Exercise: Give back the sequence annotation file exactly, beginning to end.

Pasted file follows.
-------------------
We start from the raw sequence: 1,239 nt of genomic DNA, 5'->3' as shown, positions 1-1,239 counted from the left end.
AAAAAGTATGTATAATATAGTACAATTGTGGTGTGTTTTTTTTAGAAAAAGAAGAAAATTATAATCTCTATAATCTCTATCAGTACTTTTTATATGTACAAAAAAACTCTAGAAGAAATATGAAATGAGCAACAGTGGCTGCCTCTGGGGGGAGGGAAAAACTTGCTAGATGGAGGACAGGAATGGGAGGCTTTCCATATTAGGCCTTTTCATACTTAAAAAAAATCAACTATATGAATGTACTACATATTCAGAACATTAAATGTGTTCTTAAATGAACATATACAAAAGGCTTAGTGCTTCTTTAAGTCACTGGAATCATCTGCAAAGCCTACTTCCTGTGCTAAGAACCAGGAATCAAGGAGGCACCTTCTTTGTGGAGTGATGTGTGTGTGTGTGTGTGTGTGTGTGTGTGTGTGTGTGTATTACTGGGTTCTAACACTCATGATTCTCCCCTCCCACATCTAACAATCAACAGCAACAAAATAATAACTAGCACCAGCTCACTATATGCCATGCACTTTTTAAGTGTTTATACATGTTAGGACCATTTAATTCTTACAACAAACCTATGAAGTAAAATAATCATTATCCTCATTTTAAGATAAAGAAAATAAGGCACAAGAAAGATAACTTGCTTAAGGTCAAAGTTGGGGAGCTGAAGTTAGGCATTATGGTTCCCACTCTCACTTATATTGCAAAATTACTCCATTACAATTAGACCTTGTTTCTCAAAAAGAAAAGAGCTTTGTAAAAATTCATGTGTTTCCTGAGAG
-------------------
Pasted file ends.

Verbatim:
We start from the raw sequence: 1,239 nt of genomic DNA, 5'->3' as shown, positions 1-1,239 counted from the left end.
AAAAAGTATGTATAATATAGTACAATTGTGGTGTGTTTTTTTTAGAAAAAGAAGAAAATTATAATCTCTATAATCTCTATCAGTACTTTTTATATGTACAAAAAAACTCTAGAAGAAATATGAAATGAGCAACAGTGGCTGCCTCTGGGGGGAGGGAAAAACTTGCTAGATGGAGGACAGGAATGGGAGGCTTTCCATATTAGGCCTTTTCATACTTAAAAAAAATCAACTATATGAATGTACTACATATTCAGAACATTAAATGTGTTCTTAAATGAACATATACAAAAGGCTTAGTGCTTCTTTAAGTCACTGGAATCATCTGCAAAGCCTACTTCCTGTGCTAAGAACCAGGAATCAAGGAGGCACCTTCTTTGTGGAGTGATGTGTGTGTGTGTGTGTGTGTGTGTGTGTGTGTGTGTGTATTACTGGGTTCTAACACTCATGATTCTCCCCTCCCACATCTAACAATCAACAGCAACAAAATAATAACTAGCACCAGCTCACTATATGCCATGCACTTTTTAAGTGTTTATACATGTTAGGACCATTTAATTCTTACAACAAACCTATGAAGTAAAATAATCATTATCCTCATTTTAAGATAAAGAAAATAAGGCACAAGAAAGATAACTTGCTTAAGGTCAAAGTTGGGGAGCTGAAGTTAGGCATTATGGTTCCCACTCTCACTTATATTGCAAAATTACTCCATTACAATTAGACCTTGTTTCTCAAAAAGAAAAGAGCTTTGTAAAAATTCATGTGTTTCCTGAGAG